Active Meditation (as Compared to Relaxation) Changes the Brain

Researchers at the University of Oregon reviewed previous research and found that integrative body-mind training (IBMT), a form of active meditation that includes body posture adjustment, breathing practice, guided imagery, and mindfulness training accompanied by a music background improved the region of the brain that regulates behavior in 11 hours of training in just four weeks. “This dynamic pattern of white matter change involving the anterior cingulate cortex, a part of the brain network related to self-regulation, could provide a means for intervention to improve or prevent mental disorders.” Participants were coached in following the meditation instructions on a CD for twenty minutes a day. According to the study’s authors, the coaches are necessary in order to learn the technique. “They provide a relaxed atmosphere and give proper feedback for effective practice.”

Study author Michael Posner from the University of Oregon said, “We did confirm the exact locations of the white-matter changes that we had found previously. And now we show that both myelination and axon density are improving.” As compared to controls, who practiced a relaxation, students undergoing IBMT also reported improvements in mood, experiencing reduced levels of anger, depression, anxiety and fatigue. They also had lower levels of the stress hormone cortisol, the researchers said.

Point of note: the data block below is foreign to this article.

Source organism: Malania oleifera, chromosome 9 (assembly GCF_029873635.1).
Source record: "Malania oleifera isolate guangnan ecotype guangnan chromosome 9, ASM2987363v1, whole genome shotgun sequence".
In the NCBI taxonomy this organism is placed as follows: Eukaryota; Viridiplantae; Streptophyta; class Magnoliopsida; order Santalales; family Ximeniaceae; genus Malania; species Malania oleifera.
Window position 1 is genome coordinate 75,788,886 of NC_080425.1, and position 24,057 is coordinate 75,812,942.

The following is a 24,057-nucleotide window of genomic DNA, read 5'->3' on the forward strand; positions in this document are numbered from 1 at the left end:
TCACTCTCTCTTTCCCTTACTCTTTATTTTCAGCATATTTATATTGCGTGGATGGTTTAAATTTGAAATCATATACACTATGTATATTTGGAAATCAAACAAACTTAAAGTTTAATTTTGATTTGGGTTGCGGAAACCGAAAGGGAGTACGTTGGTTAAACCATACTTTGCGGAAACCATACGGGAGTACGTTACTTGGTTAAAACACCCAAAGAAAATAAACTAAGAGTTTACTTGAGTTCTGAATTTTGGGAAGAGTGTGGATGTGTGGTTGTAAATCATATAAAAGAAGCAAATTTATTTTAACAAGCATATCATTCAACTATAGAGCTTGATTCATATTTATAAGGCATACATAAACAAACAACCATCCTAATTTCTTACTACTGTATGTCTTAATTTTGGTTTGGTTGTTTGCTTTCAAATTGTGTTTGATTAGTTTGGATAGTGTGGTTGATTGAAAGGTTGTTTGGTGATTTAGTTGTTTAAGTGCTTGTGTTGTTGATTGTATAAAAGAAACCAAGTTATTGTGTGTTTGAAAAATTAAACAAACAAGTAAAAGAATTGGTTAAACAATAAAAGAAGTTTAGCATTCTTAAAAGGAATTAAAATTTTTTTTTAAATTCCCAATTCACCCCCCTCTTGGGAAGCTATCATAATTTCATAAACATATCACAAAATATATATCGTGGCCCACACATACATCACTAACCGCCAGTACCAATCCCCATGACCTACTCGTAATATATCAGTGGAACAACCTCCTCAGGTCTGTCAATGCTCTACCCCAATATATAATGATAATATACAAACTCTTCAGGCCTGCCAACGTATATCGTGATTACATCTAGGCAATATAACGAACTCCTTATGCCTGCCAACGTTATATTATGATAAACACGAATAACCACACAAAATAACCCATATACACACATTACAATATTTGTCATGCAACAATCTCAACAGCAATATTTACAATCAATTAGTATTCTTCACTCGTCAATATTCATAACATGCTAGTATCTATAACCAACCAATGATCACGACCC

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For active meditations that are appropriate for mood disorders, where there is too much rumination to begin with mindfulness, click here.

About the Author

Amy Weintraub

Amy Weintraub E-RYT 500, MFA, YACEP, C-IAYT, founded the LifeForce Yoga® Healing Institute, which trains yoga and health professionals internationally, and is the author of Yoga for Depression and Yoga Skills for Therapists. The LifeForce Yoga protocol is used by health care providers worldwide. She is involved in ongoing research on the effects of yoga on mood.

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